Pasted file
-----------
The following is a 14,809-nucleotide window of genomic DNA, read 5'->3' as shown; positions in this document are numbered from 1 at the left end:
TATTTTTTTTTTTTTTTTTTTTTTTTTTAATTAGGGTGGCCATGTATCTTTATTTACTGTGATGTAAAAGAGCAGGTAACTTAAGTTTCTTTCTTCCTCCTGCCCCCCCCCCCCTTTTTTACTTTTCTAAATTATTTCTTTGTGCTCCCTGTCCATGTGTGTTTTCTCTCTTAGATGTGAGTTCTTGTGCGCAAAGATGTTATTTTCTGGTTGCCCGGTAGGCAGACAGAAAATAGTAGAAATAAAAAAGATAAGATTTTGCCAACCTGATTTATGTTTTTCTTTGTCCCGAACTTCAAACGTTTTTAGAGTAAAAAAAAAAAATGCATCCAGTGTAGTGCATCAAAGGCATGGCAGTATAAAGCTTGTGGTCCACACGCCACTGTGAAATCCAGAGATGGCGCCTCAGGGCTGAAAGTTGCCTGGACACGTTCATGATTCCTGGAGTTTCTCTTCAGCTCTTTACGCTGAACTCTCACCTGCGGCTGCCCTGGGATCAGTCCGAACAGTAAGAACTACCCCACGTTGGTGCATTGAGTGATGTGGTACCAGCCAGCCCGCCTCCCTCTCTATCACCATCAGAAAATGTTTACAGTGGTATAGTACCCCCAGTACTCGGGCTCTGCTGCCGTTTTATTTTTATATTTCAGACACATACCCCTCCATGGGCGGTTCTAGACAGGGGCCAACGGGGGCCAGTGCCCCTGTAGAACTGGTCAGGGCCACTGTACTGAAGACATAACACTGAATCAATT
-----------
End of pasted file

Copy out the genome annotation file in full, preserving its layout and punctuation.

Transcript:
The following is a 14,809-nucleotide window of genomic DNA, read 5'->3' as shown; positions in this document are numbered from 1 at the left end:
TATTTTTTTTTTTTTTTTTTTTTTTTTTAATTAGGGTGGCCATGTATCTTTATTTACTGTGATGTAAAAGAGCAGGTAACTTAAGTTTCTTTCTTCCTCCTGCCCCCCCCCCCCTTTTTTACTTTTCTAAATTATTTCTTTGTGCTCCCTGTCCATGTGTGTTTTCTCTCTTAGATGTGAGTTCTTGTGCGCAAAGATGTTATTTTCTGGTTGCCCGGTAGGCAGACAGAAAATAGTAGAAATAAAAAAGATAAGATTTTGCCAACCTGATTTATGTTTTTCTTTGTCCCGAACTTCAAACGTTTTTAGAGTAAAAAAAAAAAATGCATCCAGTGTAGTGCATCAAAGGCATGGCAGTATAAAGCTTGTGGTCCACACGCCACTGTGAAATCCAGAGATGGCGCCTCAGGGCTGAAAGTTGCCTGGACACGTTCATGATTCCTGGAGTTTCTCTTCAGCTCTTTACGCTGAACTCTCACCTGCGGCTGCCCTGGGATCAGTCCGAACAGTAAGAACTACCCCACGTTGGTGCATTGAGTGATGTGGTACCAGCCAGCCCGCCTCCCTCTCTATCACCATCAGAAAATGTTTACAGTGGTATAGTACCCCCAGTACTCGGGCTCTGCTGCCGTTTTATTTTTATATTTCAGACACATACCCCTCCATGGGCGGTTCTAGACAGGGGCCAACGGGGGCCAGTGCCCCTGTAGAACTGGTCAGGGCCACTGTACTGAAGACATAACACTGAATCAATT